Why Do Pundits Like Kass Ignore Illegal Alien Crime in Chicago?
Time to show the dark sides of Rahm’s sanctuary city?
While the nation mourns and debates the murder of a university student at the hands of an illegal immigrant this summer in Iowa and the senseless immigration policies that allowed it to take shape, an equally dire case in Chicago goes untold.
It’s a powerful sign of the media machine operating in our city that so much honest debate about the horrible murder of Mollie Tibbets, attacked when she went jogging earlier this summer, has reverberated around the country, while the release of two illegal aliens for a double murder in Chicago has garnered so little attention.
Arturo Reyes and Gabriel Solache, along with a woman named Adriana Mejia, were convicted of murdering Jacinta and Mariano Soto in 1998 by repeatedly stabbing the couple in their own apartment. According to prosecutors, the three offenders then kidnapped the Sotos’ children. The two men were illegal aliens at the time of the murders.
Reyes got life. Solache was sentenced to death but was saved from execution by Governor George Ryan, who ended the death penalty in Illinois in 2003.
Late last year, Cook County State’s Attorney First Assistant Eric Sussman declined to retry the two men after their convictions were dropped. The two men had claimed their confessions were coerced, part of a pattern of misconduct by Detective Reynaldo Guevara, now retired.
But even as Sussman allowed the men to be released from prison, he stated that he nevertheless believed they were guilty of the murders.
From the Chicago Tribune:
First Assistant State’s Attorney Eric Sussman said prosecutors still strongly believe Gabriel Solache and Arturo Reyes are guilty of the 1998 fatal stabbing of a couple in their Bucktown neighborhood home. . . .
Here’s a question neither Sussman nor his boss, State’s Attorney Kim Foxx, were ever asked, nor did they ever explain, even though it cries out from the exoneration of the two men and the statement that prosecutors still thought they were guilty.
Are they arguing that detectives coerced a true confession from the men?
And what about the fact that the third offender, Adriana Mejia, still resides in prison for the crime and still claims the two men were involved?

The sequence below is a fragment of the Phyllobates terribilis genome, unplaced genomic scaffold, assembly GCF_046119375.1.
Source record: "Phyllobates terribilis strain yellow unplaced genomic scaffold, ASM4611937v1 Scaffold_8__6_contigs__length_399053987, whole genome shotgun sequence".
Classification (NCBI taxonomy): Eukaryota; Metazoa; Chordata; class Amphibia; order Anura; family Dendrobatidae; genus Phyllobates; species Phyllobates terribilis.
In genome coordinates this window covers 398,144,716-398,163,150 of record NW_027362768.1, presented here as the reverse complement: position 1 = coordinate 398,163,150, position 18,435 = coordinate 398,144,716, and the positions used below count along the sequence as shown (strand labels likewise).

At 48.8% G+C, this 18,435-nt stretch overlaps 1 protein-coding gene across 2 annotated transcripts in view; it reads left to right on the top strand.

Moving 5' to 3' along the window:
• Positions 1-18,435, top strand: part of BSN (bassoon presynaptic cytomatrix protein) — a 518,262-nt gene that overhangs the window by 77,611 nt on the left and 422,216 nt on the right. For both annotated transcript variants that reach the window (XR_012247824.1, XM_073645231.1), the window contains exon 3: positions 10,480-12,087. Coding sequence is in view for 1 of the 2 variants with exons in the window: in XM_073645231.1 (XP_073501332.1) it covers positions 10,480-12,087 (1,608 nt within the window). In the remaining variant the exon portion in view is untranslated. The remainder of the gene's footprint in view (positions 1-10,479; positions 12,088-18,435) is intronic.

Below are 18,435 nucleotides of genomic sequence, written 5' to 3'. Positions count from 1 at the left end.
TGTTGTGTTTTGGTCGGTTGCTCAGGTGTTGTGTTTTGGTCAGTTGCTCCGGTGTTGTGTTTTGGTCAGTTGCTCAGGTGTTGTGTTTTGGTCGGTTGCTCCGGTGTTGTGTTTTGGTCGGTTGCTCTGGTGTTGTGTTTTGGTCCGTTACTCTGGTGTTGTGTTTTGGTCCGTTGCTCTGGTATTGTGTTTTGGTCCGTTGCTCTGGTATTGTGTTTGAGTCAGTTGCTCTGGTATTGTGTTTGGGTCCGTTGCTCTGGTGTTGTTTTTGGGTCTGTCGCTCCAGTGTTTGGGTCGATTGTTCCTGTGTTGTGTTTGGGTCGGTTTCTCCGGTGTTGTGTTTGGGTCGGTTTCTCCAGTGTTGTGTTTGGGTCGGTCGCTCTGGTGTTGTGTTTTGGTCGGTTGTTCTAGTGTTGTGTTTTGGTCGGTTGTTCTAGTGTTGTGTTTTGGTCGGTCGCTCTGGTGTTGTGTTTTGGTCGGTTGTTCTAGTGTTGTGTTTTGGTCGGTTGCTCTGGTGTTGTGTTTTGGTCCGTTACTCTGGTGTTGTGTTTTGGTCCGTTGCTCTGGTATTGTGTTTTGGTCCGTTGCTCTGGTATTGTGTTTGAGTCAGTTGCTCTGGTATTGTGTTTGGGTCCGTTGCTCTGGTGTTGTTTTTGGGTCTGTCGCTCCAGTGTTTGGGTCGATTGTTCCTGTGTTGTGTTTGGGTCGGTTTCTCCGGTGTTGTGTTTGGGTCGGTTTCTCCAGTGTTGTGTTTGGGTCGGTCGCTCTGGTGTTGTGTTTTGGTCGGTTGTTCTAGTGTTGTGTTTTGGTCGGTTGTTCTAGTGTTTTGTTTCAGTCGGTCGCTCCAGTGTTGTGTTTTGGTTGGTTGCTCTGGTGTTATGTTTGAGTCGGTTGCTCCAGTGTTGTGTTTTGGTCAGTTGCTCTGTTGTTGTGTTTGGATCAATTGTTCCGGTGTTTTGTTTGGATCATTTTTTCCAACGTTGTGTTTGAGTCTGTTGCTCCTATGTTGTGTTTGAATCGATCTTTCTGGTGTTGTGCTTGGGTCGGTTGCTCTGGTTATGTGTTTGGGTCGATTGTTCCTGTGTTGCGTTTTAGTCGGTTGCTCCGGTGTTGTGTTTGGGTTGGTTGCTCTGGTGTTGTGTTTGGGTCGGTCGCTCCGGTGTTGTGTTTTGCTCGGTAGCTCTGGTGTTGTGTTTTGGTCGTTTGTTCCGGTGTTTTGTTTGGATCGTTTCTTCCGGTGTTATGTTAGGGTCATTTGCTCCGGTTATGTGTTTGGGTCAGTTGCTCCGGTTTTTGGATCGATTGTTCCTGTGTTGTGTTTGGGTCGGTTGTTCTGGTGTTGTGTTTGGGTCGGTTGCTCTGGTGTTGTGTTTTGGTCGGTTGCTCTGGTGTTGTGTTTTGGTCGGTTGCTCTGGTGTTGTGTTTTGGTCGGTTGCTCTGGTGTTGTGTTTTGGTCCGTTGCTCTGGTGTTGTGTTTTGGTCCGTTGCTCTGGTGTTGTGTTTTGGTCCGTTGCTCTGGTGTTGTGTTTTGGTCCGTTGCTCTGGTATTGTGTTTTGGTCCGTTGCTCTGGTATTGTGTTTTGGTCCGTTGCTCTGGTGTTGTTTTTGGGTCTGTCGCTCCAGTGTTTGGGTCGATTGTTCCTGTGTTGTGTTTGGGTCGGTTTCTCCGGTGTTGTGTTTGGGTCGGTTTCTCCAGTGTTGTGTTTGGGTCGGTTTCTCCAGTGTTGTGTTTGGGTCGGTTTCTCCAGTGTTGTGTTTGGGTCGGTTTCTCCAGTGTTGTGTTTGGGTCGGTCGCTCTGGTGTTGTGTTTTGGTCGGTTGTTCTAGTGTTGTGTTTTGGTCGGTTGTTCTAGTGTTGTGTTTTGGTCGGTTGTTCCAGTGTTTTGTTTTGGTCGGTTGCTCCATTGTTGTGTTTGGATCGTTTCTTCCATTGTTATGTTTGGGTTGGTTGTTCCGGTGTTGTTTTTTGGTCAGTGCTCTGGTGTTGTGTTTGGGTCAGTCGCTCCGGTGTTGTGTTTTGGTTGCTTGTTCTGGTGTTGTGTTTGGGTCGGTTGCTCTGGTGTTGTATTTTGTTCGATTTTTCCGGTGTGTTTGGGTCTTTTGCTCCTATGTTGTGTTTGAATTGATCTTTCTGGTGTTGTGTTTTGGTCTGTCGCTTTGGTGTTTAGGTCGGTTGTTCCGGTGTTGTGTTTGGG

The silence of the media over this case is deafening, and the refusal of local journalists and columnists like the Chicago Tribune’s John Kass to take it up is disheartening. It makes one wonder to what degree the media functions as a watchdog for the public at all.
Another side note about the case: Sussman left the prosecutor’s office abruptly after Solache and Reyes were released. That strange turn of events has been ignored by the media, as well.
But there are other reasons why the Solache and Reyes case is so suspicious and why it should garner as much attention as the Tibbetts case.
Mayor Rahm Emanuel has flouted President Trump’s immigration reform policies, openly declaring Chicago a sanctuary city. Sanctuary for guys like Solache and Reyes, one wonders? Emanuel’s policy is clearly challenged by this case, if only the local journalists would ask him about it.
Here is another reason why the exoneration of the men is so suspicious. The decision to set the men free was part of a larger about-face by current Cook County State’s Attorney Kimberly Foxx from her predecessor, Anita Alvarez, on a host of cases. Alvarez’s administration stood by Guevera’s investigations in the face of many accusations against retired Detective Reynaldo Guevera, including those by Solache and Reyes.
From the Sun-Times:
The Cook County state’s attorney’s office has decided not to reopen any of six murder cases referred to it by City Hall involving allegations that the men convicted were framed by former Chicago police Detective Reynaldo Guevara.
Prosecutors reviewed the cases and found no cause to reopen any of them, says Fabio Valentini, a top prosecutor for State’s Attorney Anita Alvarez.
How can one prosecutor so completely change policy about murder cases and not face some scrutiny from the local media? How can local journalists and columnists across the country discuss a case in Iowa but ignore this one?
Well, there is one obvious possibility. Perhaps one reason Kass will not touch this story is that his employer, the Chicago Tribune, has been a vocal advocate of such troubling exonerations like that of Solache and Reyes and the law firms fighting their cause.
But consider this. In the midst of so many claims that Solache and Reyes were innocent, the city sought the opinion of an outside law firm. That firm, Sidley Austin LLP, also bolstered the guilt of the two men:
“In fact, we have concluded that evidence available to us leads us to reject their claims of actual innocence.”
And here is the final reason why this case should garner coverage by columnists. In a particularly Chicago twist, attorneys for the men have filed a federal lawsuit seeking damages for their “wrongful conviction,” so that even though prosecutors and an outside law firm bolstered their guilt, the men are seeking millions through the courts.
And they might just get it. The city has settled on more absurd wrongful conviction cases.
All the more reason Kass owes his readers a more local perspective on immigration reform stories, ones like Solace and Reyes.